African Health Sciences
Makerere University Medical School
Vol. 13, No. 1, 2013, pp. 10-16
Bioline Code: hs13003
Full paper language: English
Document type: Research Article
Document available free of charge
African Health Sciences, Vol. 13, No. 1, 2013, pp. 10-16
© Copyright 2012 - African Health Sciences
Cardio-respiratory fitness markers among Kenyan university students using a 20m shuttle run test (SRT)|
Aim: To assess Cardio-respiratory fitness (CF) markers among university students using a 20m shuttle run test (SRT).
Methods: Markers of CF were assessed in 80 males aged 21.4±1.8 years, randomly selected from Moi University, Kenya.
Assessed at different stages of SRT protocol included heart rate (HR), systolic and diastolic blood pressure (SBP & DBP).
VO2max was also determined. Data were analyzed using Stata v10. Comparisons were based on subjects exercise regimes.
Results: Subjects with either regular or irregular regimes attained lower HR in 4th minute of SRT compared to non-exercise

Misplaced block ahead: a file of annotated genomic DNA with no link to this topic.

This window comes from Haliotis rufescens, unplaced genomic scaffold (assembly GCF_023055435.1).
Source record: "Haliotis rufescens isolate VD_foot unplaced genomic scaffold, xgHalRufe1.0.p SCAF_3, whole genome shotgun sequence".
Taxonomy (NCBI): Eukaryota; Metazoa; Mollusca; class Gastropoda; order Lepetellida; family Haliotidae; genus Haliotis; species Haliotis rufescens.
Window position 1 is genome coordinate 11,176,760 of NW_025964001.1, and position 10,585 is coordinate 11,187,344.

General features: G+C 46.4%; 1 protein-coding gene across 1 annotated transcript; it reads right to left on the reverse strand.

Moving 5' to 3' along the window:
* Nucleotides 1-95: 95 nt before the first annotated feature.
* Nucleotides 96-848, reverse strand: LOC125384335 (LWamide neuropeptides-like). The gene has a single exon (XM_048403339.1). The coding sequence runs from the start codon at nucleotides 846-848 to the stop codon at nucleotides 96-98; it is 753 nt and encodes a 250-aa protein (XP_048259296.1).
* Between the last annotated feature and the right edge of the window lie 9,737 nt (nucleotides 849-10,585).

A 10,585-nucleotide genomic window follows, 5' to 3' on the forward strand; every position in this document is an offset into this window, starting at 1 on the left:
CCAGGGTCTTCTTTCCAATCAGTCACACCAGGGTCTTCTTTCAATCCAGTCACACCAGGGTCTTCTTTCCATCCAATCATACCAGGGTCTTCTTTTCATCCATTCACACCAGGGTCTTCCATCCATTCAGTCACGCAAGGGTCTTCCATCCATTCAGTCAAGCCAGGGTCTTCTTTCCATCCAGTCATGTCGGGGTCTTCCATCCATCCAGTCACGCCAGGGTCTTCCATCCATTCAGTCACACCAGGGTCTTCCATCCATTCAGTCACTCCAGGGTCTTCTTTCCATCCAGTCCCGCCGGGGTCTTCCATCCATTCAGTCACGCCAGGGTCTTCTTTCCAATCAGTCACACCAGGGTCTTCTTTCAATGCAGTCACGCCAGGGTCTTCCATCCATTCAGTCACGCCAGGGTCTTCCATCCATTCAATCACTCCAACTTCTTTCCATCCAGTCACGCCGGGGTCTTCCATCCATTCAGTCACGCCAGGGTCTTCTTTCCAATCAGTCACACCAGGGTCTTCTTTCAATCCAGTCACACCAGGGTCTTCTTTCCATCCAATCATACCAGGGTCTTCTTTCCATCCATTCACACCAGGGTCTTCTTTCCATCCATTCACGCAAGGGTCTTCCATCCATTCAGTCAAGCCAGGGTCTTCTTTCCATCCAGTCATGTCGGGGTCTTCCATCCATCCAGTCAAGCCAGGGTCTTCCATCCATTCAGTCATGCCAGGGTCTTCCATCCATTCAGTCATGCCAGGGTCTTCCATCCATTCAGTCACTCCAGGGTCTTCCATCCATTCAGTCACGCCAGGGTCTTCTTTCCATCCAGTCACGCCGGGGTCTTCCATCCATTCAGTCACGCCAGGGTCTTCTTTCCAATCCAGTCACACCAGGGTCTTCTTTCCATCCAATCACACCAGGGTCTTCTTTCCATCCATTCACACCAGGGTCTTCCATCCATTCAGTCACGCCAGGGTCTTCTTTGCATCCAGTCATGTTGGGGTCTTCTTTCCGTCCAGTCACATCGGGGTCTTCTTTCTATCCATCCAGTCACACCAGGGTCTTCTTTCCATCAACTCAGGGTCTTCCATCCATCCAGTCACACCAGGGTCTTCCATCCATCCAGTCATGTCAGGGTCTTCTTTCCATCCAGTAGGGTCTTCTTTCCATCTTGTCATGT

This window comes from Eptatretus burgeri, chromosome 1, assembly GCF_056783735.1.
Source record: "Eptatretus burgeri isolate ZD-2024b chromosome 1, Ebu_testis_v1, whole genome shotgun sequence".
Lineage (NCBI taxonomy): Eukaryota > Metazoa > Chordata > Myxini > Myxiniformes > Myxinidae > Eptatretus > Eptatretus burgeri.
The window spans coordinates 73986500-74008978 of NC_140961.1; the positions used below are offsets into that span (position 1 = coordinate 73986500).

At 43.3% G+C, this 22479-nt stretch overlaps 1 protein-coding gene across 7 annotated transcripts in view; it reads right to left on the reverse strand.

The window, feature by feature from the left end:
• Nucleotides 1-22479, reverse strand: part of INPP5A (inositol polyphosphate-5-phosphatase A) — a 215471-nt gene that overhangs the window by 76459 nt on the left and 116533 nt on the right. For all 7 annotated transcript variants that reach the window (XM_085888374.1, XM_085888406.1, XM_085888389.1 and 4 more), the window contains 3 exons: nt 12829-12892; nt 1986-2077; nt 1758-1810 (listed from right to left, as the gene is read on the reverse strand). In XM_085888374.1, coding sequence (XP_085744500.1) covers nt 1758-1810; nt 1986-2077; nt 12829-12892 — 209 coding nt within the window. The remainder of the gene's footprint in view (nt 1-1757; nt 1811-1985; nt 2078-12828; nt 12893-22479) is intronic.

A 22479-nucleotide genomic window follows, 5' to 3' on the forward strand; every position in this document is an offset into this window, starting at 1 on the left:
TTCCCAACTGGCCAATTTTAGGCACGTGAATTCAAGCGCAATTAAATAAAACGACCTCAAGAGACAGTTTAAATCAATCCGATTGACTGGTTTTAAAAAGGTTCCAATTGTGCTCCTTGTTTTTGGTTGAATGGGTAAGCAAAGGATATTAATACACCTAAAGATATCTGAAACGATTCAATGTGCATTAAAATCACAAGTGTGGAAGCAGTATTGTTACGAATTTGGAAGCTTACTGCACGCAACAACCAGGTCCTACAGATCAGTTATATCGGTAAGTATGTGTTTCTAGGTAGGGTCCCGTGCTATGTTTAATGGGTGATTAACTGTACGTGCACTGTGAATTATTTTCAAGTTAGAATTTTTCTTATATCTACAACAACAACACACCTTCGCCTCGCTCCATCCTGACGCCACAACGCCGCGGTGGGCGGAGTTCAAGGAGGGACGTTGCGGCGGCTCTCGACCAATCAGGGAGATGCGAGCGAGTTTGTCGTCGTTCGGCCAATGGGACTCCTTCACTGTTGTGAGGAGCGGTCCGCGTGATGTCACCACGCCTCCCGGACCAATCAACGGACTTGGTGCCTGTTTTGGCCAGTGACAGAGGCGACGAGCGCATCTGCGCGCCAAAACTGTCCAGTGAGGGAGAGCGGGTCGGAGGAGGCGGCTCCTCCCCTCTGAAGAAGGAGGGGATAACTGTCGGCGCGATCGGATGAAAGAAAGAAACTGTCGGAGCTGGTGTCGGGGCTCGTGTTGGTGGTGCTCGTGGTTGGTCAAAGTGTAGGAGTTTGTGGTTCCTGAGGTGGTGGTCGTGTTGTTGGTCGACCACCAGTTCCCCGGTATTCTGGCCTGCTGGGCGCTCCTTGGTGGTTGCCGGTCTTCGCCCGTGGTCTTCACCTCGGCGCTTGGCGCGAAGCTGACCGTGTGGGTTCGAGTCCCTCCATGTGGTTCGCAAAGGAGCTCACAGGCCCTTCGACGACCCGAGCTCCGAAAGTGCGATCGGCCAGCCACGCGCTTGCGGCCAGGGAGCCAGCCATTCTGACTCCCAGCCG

group (174.5±11.6 and 172.2±10.8 vs 182.8±6.8 b/m; p=0.04 and p=0.01 respectively). Lower HRs were maintained
among irregularly exercising after 5th minute (176.5±10.1 vs 186.7±6.3 b/m; p=0.02). Regularly exercising subjects obtained
lowest DBP at exhaustion compared to irregular and non-exercising (58.58±15.0, 62.43±12.9 and 64.1±8.8 mmhg
predictors included year of study (r=-0.40), age (r=-0.41) and weight (r=-0.23). The regularly exercising
had higher VO2max than irregular (p < 0.01) and non-exercising (p < 0.001). No demonstrable difference in VO2max existed
between irregular and non-exercise subjects.
Conclusion: Exercise regimes should be emphasized amongst university students, albeit with less regard to regularity,
which should be encouraged for those in higher study years and those with higher DBP at exhaustion.
cardio-respiratory fitness, exercise.